Set up SSH for use with Git
Secure Shell (SSH) is a secure way to connect with code repository hosts like GitLab, Bitbucket and of course GitHub. While HTTPS connections require a username and password credentials, SSH instead uses a pair of cryptographically generated keys.
The two keys are public and private, the public key is the one that can be stored on the code repository/hosting provider (GitHub, GitLab, and the like) and the private one stays secure on my machine.
I’ll first check that there are no
rsa files here before continuing,
use with the following bash command:
ls -al ~/.ssh
If there’s nothing there then I generate a new keygen with:
ssh-keygen -t rsa -b 4096 -C firstname.lastname@example.org # add your email address 👍
The options here,
-t is the type
-b is for the bits being
used in this case
-C is a comment to tie my email address
to the key.
I’ll then be prompted to give a passphrase for the key, in this case I’ll leave it blank, fi you’re following along and want to add a passphrase then check out the SSH keys with passwords section.
I’ll add the SSH key to the SSH agent with:
# for mac and Linux from bash, also from Windows Git Bash eval "$(ssh-agent -s)" # for Git Bash on Windows eval `ssh-agent -s` # fir Fish shell eval (ssh-agent -c)
Then add the RSA key to SSH with:
Copy my key to clipboard with one of the following:
clip < ~/.ssh/id_rsa.pub # Windows cat ~/.ssh/id_rsa.pub # Linux pbcopy < ~/.ssh/id_github.pub # Mac
Say I already have projects on my machine and I have decided to use SSH in place of HTTPS connections with Git there there’s a few things I’ll need to do to my existing projects that use HTTPS for authentication.
On the GitHub repository for the project I’ll pick the Clone with SSH option from the Clone or download section on the page.
Once I have taken the link from there I’ll need to set the repo remote to the SSH URL.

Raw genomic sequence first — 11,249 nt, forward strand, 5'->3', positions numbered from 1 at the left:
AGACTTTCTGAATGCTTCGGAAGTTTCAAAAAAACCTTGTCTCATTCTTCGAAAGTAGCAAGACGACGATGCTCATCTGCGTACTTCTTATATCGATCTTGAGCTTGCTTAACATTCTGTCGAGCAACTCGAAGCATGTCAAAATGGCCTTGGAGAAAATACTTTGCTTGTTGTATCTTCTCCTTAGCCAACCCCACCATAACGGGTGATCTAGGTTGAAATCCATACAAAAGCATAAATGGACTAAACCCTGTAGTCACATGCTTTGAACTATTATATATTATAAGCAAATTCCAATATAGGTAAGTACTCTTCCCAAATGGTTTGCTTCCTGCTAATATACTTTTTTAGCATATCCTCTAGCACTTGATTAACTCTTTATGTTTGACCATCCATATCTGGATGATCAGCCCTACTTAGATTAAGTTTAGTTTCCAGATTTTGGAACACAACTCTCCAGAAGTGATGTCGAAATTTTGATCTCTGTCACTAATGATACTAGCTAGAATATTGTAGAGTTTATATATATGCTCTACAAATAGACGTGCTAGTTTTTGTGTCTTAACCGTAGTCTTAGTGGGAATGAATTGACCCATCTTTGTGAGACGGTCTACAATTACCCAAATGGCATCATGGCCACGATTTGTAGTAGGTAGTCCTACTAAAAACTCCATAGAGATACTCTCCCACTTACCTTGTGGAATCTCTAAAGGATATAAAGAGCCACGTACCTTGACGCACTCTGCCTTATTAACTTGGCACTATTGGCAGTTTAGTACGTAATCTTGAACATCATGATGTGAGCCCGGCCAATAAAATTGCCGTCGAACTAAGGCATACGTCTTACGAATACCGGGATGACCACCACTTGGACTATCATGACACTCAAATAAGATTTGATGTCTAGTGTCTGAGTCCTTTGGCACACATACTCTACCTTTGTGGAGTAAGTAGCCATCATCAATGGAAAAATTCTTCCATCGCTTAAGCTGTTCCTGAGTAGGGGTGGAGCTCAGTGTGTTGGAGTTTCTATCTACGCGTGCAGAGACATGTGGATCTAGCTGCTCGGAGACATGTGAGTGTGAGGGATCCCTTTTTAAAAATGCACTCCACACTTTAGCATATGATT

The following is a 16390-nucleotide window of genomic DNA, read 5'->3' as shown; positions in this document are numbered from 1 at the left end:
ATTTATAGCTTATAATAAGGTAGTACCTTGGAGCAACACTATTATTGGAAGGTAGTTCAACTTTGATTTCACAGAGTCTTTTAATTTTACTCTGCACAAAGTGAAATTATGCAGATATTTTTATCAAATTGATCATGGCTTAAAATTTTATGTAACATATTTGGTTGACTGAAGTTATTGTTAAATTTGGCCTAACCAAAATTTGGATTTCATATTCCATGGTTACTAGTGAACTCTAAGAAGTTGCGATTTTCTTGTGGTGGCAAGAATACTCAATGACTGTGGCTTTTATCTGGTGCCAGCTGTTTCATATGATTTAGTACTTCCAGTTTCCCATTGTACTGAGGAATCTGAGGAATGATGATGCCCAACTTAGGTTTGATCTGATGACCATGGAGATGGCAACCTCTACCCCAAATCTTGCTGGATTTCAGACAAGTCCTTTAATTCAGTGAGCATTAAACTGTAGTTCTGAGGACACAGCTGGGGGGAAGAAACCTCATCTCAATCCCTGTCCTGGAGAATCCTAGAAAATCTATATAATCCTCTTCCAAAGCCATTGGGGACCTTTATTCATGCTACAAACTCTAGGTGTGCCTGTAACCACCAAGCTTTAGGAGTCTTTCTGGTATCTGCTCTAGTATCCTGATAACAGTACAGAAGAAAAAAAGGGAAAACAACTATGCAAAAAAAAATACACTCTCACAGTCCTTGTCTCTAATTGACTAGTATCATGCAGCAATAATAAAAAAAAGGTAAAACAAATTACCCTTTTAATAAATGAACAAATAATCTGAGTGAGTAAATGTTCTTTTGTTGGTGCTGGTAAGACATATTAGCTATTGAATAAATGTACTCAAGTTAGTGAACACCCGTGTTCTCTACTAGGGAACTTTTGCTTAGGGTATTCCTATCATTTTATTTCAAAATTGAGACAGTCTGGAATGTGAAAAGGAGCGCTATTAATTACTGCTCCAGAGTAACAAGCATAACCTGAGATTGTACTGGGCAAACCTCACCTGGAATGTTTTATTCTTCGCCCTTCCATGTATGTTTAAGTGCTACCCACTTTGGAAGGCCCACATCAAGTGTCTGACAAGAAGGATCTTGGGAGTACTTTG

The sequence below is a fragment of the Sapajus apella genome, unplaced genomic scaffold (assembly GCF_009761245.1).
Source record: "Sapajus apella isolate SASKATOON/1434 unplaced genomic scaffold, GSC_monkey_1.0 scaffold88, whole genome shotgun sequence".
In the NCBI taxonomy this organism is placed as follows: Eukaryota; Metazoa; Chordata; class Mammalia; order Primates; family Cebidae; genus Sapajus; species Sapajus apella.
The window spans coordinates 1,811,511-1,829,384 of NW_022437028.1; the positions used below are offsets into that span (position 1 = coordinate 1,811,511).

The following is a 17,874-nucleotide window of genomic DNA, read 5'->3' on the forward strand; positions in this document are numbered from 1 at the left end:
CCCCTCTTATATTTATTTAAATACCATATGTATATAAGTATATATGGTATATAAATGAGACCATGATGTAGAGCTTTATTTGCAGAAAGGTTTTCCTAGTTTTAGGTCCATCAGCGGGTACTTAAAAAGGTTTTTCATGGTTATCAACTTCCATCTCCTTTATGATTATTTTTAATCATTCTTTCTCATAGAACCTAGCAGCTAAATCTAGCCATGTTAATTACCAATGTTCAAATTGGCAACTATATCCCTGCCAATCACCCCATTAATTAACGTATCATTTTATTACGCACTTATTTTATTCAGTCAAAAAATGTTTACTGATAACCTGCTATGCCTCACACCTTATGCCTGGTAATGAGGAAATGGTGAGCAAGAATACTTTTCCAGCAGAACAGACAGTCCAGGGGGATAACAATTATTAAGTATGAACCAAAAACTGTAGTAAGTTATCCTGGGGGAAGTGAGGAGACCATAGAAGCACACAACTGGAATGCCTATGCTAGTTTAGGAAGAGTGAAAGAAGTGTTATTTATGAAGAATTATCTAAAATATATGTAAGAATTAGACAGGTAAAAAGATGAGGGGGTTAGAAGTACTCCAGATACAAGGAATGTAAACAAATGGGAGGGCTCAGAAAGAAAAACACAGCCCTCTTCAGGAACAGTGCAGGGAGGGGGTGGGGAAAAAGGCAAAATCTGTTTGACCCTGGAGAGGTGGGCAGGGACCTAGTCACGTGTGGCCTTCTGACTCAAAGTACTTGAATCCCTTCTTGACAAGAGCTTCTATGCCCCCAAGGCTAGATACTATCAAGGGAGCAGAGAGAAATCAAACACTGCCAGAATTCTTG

I can use the Git remote verbose command (
git remote -v) it will
list the origin, something like this:
git remote -v origin https://github.com/username/repo-name-here.git (fetch) origin https://github.com/username/repo-name-here.git (push) # if the repo is a fork it will show (remote) too
I can now set the new origin URL with this command:
git remote set-url origin email@example.com:username/repo-name-here.git
Where username is the
username of the repo owner and
repo-name-here is the name of that user’s repository.
Once the public key has been added to GitHub I can authenticate with:
ssh -T firstname.lastname@example.org
That’s it! I can now start using SSH and not have to authenticate each time I want to push a commit to GitHub!
If you add a password to your SSH key you will find yourself entering the password to authenticate on each [pull, push] operation. This can get tedious, especially if you have a long password in your keys.
Add the following line to your
Open or create the
~/.ssh/config file with:
The SSH agent will also need to be started on each terminal session
now to store the keys in, add the following to your
[ -z "$SSH_AUTH_SOCK" ] && eval "$(ssh-agent -s)"
~/.bashrc file with:
Now the SSH agent will start on each terminal session and you will
only be prompted for the password on the first
There may be some permissions issues, I have generally found that setting the following permissions to the files and folders usually helps:
# change to the .ssh/ folder .ssh/ # set permission sudo chmod 600 id_rsa # change out to set the folder permissions ../ sudo chmod 700 .ssh/ # authenticate with GitHub ssh -T email@example.com
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